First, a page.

We’ve exhausted the value of capitalism as practiced during the last few centuries. In a cost/benefit analysis the trend line of benefit has been steadily declining while costs have been rising. The streams have crossed with disastrous results. Despair is epidemic, disengagement the result. What’s needed is hope to replace our despair, passion to replace our disengagement, meaning to replace the soulless grind of making more for fewer. What’s needed is a new religion if you also understand religion as a passionate belief in something more meaningful than our own advantage, something more transcendent, inspiring, encompassing.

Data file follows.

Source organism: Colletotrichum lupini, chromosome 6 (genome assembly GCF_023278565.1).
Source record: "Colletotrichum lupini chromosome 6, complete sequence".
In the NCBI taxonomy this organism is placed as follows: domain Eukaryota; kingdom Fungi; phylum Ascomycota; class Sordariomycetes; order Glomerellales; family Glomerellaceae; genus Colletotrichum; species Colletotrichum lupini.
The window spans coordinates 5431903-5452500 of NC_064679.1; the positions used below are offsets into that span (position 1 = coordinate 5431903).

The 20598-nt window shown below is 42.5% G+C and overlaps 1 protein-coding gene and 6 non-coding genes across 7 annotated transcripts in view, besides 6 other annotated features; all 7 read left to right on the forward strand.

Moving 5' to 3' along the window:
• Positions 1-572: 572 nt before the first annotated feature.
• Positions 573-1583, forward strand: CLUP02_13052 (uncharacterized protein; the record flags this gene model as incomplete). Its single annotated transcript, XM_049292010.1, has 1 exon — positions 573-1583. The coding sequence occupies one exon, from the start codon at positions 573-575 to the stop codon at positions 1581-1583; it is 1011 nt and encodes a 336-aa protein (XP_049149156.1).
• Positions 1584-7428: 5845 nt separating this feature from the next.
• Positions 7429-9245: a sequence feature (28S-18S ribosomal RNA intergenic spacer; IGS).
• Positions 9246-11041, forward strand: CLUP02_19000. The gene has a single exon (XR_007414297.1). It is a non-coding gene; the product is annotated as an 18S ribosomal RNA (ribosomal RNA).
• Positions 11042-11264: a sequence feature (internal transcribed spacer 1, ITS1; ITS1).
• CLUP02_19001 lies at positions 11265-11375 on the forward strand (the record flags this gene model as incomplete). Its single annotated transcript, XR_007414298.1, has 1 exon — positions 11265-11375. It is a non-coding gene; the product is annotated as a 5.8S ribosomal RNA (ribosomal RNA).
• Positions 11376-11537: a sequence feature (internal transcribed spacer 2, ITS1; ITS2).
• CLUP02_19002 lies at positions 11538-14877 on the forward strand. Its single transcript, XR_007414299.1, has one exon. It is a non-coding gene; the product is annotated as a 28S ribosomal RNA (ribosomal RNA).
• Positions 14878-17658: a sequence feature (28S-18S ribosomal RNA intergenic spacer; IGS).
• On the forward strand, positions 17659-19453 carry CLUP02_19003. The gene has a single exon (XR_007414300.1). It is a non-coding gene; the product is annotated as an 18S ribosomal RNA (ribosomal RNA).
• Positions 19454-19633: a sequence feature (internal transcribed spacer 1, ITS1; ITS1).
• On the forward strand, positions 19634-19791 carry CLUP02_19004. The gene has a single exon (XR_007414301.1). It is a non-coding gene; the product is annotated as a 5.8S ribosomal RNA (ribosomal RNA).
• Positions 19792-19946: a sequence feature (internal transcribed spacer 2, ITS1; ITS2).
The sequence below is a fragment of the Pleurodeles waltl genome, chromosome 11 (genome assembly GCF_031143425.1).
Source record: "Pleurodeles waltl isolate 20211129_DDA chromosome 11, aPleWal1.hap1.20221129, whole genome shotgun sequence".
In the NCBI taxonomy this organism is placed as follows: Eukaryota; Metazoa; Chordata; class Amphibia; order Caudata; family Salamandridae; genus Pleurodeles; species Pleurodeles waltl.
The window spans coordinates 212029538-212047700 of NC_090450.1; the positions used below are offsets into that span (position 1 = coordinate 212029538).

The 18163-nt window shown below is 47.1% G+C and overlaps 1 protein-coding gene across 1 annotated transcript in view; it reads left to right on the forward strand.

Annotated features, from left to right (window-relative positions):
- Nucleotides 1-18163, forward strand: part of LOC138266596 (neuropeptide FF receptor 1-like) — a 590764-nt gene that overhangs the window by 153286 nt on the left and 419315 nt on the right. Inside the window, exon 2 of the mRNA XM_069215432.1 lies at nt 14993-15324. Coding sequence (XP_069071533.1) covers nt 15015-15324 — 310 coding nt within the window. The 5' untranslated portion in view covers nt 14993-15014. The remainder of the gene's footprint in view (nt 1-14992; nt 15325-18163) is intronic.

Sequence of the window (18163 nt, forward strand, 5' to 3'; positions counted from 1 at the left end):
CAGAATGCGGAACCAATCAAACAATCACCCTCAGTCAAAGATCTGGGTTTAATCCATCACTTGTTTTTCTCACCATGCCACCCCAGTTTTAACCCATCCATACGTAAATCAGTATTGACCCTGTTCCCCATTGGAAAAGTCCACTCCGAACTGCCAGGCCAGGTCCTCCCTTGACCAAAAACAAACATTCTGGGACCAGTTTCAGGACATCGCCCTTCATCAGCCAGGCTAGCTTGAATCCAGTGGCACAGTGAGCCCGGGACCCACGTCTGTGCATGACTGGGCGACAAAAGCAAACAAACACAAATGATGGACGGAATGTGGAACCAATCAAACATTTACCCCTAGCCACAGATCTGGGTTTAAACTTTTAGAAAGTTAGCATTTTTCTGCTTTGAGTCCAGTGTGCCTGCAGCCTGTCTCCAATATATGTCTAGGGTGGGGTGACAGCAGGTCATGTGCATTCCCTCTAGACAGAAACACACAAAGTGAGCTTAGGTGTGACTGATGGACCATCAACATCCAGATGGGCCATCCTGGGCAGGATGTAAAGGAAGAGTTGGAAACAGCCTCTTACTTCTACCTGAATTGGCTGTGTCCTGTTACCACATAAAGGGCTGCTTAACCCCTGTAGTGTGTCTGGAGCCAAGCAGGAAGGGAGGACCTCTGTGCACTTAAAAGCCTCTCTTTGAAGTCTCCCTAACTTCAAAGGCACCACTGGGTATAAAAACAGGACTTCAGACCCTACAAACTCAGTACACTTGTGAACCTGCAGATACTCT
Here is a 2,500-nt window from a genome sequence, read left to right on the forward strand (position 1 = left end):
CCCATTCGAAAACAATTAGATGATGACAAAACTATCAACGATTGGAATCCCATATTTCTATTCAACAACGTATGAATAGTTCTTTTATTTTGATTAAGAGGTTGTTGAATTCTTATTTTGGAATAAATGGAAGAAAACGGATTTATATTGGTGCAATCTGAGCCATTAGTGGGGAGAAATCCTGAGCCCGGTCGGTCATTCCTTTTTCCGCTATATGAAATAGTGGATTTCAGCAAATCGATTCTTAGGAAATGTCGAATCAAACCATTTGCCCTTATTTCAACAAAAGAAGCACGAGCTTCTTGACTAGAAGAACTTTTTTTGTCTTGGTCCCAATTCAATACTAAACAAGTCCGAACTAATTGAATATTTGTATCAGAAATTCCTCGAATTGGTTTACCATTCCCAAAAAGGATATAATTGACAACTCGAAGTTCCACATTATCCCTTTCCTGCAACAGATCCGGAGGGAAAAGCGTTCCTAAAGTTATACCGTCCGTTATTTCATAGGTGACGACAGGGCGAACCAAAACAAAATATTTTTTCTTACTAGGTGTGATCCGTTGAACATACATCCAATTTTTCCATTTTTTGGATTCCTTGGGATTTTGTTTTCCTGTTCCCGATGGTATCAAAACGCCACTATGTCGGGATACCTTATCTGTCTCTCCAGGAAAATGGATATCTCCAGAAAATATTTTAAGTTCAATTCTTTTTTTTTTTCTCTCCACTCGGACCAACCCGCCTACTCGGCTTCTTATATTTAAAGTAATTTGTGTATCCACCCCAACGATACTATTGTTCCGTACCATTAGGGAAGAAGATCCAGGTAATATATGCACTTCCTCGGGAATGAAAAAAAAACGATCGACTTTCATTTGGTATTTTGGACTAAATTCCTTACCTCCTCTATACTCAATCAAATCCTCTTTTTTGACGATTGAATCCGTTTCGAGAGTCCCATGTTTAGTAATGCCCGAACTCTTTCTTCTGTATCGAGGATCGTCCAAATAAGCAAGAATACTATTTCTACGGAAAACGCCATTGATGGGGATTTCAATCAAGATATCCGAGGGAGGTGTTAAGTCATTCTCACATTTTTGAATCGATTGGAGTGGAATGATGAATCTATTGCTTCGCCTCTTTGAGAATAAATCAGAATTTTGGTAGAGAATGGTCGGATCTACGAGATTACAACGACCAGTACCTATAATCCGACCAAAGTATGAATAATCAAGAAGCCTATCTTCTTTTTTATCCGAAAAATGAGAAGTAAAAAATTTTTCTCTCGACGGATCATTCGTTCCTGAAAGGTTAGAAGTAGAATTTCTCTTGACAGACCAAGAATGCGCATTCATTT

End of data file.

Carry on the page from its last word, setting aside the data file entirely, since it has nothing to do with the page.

There is no ring-master, only the evolving circus, each act simultaneously influencing and influenced by all the others.
What’s needed isn’t something we can architect, manufacture, market and sell. It’s not something we can proselytize or legislate. Ironically, what’s needed most is something we least control.
Certainly, there are things we can do individually and collectively to midwife the birth of the new paradigm, to keep faith with our own conscience, but what’s coming is out of our control. It has always been out of our control. We are the participants, the performers in this three-ring circus, not the ring-master. There is no ring-master, only the evolving circus, each act simultaneously influencing and influenced by all the others. It’s an endlessly entertaining show but it’s not our show exclusively. We may not even be top billing on the next paradigm’s billboard.